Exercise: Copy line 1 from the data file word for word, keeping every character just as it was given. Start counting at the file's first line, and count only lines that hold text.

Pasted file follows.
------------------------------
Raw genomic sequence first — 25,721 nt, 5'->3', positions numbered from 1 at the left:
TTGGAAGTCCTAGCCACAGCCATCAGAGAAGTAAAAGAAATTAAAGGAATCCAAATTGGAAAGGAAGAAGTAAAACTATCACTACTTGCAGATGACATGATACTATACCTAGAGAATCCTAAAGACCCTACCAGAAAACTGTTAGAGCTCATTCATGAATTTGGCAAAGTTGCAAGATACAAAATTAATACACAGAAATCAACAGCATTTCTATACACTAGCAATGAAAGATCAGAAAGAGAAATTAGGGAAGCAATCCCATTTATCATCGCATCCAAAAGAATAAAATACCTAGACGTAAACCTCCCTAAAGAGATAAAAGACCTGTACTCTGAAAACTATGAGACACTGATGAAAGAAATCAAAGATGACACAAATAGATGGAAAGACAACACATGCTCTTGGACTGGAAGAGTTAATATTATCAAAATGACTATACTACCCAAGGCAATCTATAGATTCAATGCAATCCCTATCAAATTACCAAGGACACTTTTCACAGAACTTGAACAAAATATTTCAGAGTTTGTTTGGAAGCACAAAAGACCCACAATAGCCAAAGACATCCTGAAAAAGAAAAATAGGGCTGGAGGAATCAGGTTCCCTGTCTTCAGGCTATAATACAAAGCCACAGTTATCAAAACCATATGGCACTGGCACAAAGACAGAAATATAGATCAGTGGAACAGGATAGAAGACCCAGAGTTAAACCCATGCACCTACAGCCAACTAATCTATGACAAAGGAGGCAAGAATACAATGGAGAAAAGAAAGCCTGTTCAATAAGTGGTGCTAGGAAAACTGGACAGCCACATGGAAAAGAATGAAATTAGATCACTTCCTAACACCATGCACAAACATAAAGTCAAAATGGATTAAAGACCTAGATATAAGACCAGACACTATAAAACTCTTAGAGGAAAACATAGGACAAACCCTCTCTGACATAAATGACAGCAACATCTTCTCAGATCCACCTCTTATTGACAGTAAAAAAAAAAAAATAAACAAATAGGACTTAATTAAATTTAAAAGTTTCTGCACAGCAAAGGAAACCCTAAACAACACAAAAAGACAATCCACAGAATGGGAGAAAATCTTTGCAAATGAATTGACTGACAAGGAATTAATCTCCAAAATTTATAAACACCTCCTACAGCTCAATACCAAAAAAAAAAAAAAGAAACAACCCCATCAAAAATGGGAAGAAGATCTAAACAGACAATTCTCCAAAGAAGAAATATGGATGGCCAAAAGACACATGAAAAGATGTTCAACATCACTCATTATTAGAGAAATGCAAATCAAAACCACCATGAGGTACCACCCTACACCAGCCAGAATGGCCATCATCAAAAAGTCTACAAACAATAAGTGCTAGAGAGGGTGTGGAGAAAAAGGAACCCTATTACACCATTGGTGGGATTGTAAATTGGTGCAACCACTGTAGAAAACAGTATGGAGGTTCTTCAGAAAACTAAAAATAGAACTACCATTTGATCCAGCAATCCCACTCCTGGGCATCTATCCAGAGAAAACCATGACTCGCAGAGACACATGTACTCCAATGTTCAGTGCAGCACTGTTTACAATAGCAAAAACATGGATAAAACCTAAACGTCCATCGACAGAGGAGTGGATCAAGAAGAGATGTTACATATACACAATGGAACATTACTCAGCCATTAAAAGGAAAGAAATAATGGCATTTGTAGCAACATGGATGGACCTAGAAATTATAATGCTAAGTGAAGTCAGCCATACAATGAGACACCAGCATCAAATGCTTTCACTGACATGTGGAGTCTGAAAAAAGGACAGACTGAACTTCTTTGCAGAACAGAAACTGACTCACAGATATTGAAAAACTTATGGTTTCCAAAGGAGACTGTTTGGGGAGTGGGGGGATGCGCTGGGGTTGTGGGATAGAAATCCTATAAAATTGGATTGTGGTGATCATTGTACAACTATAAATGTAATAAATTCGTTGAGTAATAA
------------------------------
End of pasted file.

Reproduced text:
Raw genomic sequence first — 25,721 nt, 5'->3', positions numbered from 1 at the left: